For the dramatic finale, Samuel and Logan brought so much to the table, I barely understood their menus:


Appetizer: Southeast Asian Chicken Oysters with Pickled Radishes and Cucumber and Spicy Crisped Rice


Main: Pan-Seared Arctic Char with Fresh Noodles, Baby Bok Choy, and a Coconut-Saffron Curry Broth

Dessert: Kaffir Lime Panna Cotta Layered with Passion Fruit and a Liquid Nitrogen Raspberry



Appetizer: Grilled Spot Prawn with Olive Caper Tapenade, Grilled Romaine Hearts, and Smoked Saffron Aioli


Main: Salt-Crusted Branzino with Roasted Baby Veggies and a Chimichurri Sauce

Dessert: Lemon Madeleines with a Berry Compote and Goat Cheese Mousse

Obviously the boys had time to plan these menus, unlike the other challenges throughout the competition. But they only had 90 minutes to prepare them; I couldn’t have pulled it off in 90 days. In the end, Samuel offered a bit more flash than substance: Graham Elliot nailed it when he said he liked the idea of Samuel’s appetizer dish better than the actual flavor. Samuel’s ambitious mixing of flavors and techniques, while incredible, almost appeared to muddy his dishes, while Logan’s, while still adventurous, were more direct.


Still, the finalists totally brought it. Noted Ramsay: “I have never ever seen this many techniques, this amount of showmanship between two finalists in the history of this competition ever, and they’re 11 and 12 years of age. Come on.” While both menus were ambitious, to put it mildly, here again is where Logan pulled ahead. The word “crazy” was used more than once to refer to his decision to make the salt-crusted branzino (European sea bass) his main dish, because it’s extremely risky, with no way to correct it: What’s under the salt is what’s under the salt. Joe Bastianich described: “The courage of an 11-year-old to do a salt-crusted branzino; it speaks volumes.” It was a huge risk, but fortunately for Logan, he pulled it off, and again, the strong simplicity of the dish helped him in the competition (actually, in both the main dishes, the judges advised leaving off the sauces. Another MasterChef Junior life lesson: Less is more.)

The finale contained a little more trash-talk than usual, which is somewhat understandable considering the stakes involved. In Samuel’s clips, he was caught making cracks about “being confident I can make an upscale dish with pedestrian ingredients.” He dismissed Logan’s grilled prawns and romaine, while Logan was sure his dessert was the better one.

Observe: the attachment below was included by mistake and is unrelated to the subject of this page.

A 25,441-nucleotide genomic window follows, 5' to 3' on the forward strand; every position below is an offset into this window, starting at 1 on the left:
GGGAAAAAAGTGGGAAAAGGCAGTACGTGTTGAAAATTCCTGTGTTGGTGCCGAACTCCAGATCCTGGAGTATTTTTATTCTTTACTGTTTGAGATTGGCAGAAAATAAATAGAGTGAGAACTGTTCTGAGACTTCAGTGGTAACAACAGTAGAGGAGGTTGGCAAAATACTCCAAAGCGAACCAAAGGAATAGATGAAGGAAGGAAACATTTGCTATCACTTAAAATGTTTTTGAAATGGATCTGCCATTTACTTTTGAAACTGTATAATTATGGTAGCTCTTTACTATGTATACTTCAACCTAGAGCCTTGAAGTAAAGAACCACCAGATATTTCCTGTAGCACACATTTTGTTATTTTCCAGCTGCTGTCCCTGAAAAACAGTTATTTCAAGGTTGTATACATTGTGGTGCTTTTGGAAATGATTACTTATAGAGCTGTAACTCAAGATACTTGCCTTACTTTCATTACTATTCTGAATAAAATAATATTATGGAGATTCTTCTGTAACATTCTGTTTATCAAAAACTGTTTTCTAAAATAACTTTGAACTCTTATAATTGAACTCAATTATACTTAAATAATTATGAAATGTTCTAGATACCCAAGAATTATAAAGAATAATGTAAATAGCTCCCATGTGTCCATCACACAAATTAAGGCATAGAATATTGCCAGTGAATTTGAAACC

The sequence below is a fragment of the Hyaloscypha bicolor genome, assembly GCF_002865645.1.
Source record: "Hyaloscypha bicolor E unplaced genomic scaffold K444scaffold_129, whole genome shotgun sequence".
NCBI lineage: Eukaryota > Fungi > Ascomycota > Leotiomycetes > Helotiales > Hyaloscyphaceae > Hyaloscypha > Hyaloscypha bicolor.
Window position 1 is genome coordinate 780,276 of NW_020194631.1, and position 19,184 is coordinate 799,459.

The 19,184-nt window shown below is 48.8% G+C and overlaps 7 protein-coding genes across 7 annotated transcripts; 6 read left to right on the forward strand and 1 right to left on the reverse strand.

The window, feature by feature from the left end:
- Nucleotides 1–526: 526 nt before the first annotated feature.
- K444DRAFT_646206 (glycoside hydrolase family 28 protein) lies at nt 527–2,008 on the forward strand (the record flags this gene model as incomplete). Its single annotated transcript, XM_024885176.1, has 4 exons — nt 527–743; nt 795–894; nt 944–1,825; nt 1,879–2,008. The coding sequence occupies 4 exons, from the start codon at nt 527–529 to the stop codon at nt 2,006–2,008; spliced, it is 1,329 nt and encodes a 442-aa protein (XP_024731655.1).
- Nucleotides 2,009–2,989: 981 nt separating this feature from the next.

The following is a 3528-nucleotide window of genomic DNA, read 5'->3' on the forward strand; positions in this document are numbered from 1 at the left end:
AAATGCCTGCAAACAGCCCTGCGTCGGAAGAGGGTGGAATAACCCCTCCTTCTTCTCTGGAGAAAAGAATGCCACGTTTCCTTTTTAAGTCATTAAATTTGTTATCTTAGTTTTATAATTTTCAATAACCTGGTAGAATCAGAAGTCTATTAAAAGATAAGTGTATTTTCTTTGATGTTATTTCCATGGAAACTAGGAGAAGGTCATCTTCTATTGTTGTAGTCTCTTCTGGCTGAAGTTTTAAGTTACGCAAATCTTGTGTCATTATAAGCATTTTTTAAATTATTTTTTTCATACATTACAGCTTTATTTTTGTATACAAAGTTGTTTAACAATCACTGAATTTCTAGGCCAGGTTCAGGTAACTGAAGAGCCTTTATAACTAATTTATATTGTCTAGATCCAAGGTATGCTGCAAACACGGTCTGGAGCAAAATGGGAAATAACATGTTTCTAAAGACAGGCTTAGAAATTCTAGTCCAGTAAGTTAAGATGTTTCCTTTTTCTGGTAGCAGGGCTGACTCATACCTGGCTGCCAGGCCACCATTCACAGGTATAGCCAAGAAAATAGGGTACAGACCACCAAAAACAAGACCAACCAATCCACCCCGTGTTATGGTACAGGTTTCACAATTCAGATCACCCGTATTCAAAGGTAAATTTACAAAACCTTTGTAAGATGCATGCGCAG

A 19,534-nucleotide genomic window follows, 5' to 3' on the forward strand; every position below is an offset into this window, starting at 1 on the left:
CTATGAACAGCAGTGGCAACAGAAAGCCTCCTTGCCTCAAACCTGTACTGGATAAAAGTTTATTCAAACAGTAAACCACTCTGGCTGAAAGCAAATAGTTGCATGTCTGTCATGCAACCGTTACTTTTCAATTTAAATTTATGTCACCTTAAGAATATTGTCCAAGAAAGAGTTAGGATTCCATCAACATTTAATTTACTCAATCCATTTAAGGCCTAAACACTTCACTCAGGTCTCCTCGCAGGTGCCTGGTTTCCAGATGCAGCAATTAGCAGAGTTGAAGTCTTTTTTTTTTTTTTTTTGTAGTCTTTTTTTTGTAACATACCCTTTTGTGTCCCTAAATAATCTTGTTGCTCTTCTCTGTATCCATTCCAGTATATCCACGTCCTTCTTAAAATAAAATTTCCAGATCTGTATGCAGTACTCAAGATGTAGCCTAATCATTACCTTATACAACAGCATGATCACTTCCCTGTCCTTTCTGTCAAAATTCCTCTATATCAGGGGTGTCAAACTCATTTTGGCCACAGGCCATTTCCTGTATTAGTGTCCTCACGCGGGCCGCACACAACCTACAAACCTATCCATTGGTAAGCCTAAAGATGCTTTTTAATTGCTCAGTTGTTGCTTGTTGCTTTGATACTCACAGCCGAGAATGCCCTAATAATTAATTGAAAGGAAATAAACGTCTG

Still, one of my favorite finale moments sums up the best part of the competition overall. Minutes before time runs out, as the boys are running around plating, Samuel comments to Logan about his madeleines: “Those look delicious,” and Logan thanks him. The civility and sportsmanship of this season remained intact until the very end. MasterChef Junior could teach us all a few things not just about cooking, but about how to treat people in general.

Finale grade: A
Season grade: A

Stray observations:

  • “Logan’s menu is like my math class: It’s super-duper hard.” Never change, Abby.
  • Logan said the prawns were “alive a few minutes ago,” so he basically grilled them alive, right? Just one of the many, many things that would keep me from being a chef.
  • Loved when the liquid nitrogen and the smoke gun were both out, causing the two chefs to resemble little mad scientists. Ramsay about Samuel: “He looks like a sous chef from Breaking Bad.”
  • Among the many awesome moments from the finale: the parents just beaming in awe at their amazing kids.
  • One of Logan’s final quotes: “It’s not about the money. It’s not about the trophy. It’s about making friends forever.”
  • And the next season of Master Chef Junior starts up January 6. If you are a person who eats food, I would advise you to check it out.